The Major Advantage of Founding a Company in Your 50s
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I left my successful 30-year advertising career in 2018 to become an entrepreneur (at the time I was CEO of J. Walter Thompson NY, one of the largest agencies, and the oldest in the world). In February 2020, I launched MASAMI, a clean premium haircare company, with my co-founder James Hammett, and in September 2020, I launched Isle de Nature, luxury bee-powered home fragrance. I was 53 at the time.
Being an entrepreneur is really, really hard. One of the things that's kept me sane is my connection to other founders who are going through similar things as me. As we've all experienced, there are days that are really rough, so having a network is really important to get you through those down days. But one of the things I've noticed is that there is a big difference between younger founders (in their 20s and 30s) and me. The business challenges are different. The life stage is different. The personal issues they may be dealing with are different.
For example, I was part of a founder meet-up group with six other founders who met virtually once a week during Covid. I was the oldest by at least a decade, likely more. When we talked about business challenges, most of their challenges were related to leadership and management: how to give feedback, how to hire the right person, how to motivate your team, finding a co-founder. For me, these things are second nature, so I found myself the old "wise one" dispensing a bunch of advice, but not necessarily getting it back. Of course, when it came to personal life, many were single, so the idea of pulling all-nighters and grinding it out was perfectly fine for them (not for me). Two of them had young kids, so they were dealing with juggling online school and childcare (my kids are 20 and 18).
But what I've found is that while there are times when I feel out of place as an older founder, there is a lot of upside.
"'Softer skills' related to leadership and management are already ingrained"
First, there are many studies now showing that older founders are more successful. A study by Wharton from 2019 established the average age of a successful founder as 45. Not bad.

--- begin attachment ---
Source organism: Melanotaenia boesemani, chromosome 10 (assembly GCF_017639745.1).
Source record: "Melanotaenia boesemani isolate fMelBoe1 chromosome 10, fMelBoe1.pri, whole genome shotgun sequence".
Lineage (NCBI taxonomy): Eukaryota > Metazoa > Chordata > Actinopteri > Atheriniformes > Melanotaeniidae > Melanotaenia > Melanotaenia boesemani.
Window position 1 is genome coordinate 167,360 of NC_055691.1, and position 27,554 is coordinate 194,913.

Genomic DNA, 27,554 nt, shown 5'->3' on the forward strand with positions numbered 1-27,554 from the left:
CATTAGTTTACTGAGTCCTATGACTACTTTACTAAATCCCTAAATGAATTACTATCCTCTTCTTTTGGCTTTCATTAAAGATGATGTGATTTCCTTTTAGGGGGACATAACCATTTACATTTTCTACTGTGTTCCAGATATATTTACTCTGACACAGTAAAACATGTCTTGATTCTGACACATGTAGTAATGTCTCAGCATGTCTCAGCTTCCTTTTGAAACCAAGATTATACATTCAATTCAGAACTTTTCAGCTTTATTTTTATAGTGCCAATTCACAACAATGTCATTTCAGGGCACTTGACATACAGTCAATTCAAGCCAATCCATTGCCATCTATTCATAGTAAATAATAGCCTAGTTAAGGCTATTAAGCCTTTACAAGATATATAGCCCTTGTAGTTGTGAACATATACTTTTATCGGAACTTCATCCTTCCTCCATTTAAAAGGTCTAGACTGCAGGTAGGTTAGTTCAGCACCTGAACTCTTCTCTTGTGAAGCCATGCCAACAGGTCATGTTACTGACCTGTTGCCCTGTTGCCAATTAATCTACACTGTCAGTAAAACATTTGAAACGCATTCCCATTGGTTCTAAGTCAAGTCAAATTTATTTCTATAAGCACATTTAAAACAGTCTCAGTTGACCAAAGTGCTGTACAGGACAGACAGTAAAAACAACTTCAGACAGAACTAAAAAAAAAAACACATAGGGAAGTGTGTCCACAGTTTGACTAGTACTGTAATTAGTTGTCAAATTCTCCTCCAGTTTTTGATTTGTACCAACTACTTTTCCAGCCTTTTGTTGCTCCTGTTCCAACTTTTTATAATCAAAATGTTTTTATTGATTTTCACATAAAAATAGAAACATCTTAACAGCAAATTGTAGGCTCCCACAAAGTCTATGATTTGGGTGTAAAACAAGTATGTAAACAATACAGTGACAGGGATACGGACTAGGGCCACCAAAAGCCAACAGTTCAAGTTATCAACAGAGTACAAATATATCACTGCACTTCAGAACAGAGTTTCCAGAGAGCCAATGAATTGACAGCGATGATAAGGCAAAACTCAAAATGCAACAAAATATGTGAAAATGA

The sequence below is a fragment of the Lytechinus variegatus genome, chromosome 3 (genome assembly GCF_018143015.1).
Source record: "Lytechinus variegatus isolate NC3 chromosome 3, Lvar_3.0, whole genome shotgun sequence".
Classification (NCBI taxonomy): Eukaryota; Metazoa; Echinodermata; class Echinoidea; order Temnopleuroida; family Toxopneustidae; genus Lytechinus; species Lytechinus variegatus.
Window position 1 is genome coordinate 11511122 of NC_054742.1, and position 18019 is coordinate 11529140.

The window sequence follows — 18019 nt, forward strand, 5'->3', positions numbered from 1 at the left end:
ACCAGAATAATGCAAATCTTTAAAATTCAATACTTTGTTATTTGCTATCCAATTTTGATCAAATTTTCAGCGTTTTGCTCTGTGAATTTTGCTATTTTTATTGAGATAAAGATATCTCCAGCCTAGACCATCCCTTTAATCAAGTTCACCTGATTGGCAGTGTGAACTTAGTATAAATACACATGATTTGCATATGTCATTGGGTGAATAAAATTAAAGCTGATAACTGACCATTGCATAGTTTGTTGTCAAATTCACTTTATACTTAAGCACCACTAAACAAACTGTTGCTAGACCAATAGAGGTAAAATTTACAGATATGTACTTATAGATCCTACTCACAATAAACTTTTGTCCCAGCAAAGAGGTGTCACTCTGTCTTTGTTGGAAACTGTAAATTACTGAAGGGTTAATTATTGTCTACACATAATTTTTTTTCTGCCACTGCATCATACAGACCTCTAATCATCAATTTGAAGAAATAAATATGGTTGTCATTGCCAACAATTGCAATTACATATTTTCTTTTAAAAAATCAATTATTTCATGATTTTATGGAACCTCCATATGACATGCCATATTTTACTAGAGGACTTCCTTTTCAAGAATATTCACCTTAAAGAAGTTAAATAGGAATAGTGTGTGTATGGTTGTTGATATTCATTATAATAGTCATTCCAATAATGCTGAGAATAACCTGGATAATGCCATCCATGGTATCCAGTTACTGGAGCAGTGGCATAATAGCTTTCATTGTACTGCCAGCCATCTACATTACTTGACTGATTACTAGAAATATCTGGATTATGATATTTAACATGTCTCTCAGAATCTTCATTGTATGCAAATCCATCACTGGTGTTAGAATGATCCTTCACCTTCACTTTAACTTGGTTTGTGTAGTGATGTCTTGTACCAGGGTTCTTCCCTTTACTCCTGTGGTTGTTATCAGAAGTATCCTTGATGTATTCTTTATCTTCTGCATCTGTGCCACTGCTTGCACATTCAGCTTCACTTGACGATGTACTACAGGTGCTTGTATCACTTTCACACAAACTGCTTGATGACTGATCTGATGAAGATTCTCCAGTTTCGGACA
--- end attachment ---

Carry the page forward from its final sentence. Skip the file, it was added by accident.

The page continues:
That makes sense to me. I find that I can make very fast business, creative and talent decisions based on my years of experience making similar decisions for my clients, which shortcuts many time-consuming steps in business. I don't have a lot of angst, and if there is a decision that doesn't work out, I just pivot and move on.
Second, many of those "softer skills" related to leadership and management are already ingrained in us older founders and don't need to be learned. This is also super helpful for not just team building, but also knowing intuitively how to go about bringing in the right people in the first place.
"Life perspective also helps"
Building trust is also critical, which is easier when you're older. You have credibility. You know how to access talent. You work with people who have proven track records. Many times you can build your team with familiar faces — people you've worked with or are connected to already (and many of us have built up large networks over the years). On my team, one of my high school friends manages our partnerships and content. I met my co-founder through my husband. And my brother oversees all of our fulfillment.
Life perspective also helps. Knowing that your business isn't all emcompassing is super helpful, especially when you're having a down day. Seeing your peers have successes and failures also motivates me to see what is possible and not stress as much about the failures. Things have a tendency to seem much more dramatic when you're going through them the first time versus having already weathered the storm.
I have now built a network of other "older" founders (we even have a Founders Over 50 club on Clubhouse), and this has allowed me to find people who understand what it's like to lose a parent, how to engage your teenagers in your business or how to deal with your own creaky body as you age — all subjects lost on most younger founders, but critical to our wellbeing and sanity.
I encourage anyone who is thinking about a career pivot later in life to take the leap. Of course, do your homework and make sure you have a viable business proposition, but I think you'll find it's not as scary as you think. Many of the skills you've learned along the way will certainly serve you in your new venture. And chances are, you'll be a success.